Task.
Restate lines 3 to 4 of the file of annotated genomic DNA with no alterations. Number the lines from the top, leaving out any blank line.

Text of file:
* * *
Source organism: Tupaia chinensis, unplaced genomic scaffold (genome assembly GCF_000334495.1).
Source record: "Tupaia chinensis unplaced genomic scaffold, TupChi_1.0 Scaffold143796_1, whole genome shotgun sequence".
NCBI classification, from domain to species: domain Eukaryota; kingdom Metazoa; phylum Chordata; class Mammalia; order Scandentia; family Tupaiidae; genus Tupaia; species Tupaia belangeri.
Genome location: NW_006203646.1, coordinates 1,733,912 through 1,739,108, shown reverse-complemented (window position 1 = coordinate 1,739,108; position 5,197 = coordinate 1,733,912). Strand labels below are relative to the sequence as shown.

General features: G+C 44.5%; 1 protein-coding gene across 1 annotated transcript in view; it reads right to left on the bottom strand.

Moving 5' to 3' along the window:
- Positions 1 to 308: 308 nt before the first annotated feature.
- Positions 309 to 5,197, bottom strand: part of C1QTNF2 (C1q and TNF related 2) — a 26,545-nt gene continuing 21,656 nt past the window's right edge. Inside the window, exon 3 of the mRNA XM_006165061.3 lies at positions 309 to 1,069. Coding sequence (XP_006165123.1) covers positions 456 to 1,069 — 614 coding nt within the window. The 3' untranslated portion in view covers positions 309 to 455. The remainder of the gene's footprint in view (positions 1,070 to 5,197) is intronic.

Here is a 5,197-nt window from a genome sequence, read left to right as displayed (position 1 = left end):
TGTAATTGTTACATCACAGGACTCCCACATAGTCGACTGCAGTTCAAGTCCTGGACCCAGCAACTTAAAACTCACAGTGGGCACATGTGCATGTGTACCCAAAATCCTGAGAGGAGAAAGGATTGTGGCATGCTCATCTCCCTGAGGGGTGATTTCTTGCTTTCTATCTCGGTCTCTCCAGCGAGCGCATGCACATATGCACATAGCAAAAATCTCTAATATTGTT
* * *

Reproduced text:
NCBI classification, from domain to species: domain Eukaryota; kingdom Metazoa; phylum Chordata; class Mammalia; order Scandentia; family Tupaiidae; genus Tupaia; species Tupaia belangeri.
Genome location: NW_006203646.1, coordinates 1,733,912 through 1,739,108, shown reverse-complemented (window position 1 = coordinate 1,739,108; position 5,197 = coordinate 1,733,912). Strand labels below are relative to the sequence as shown.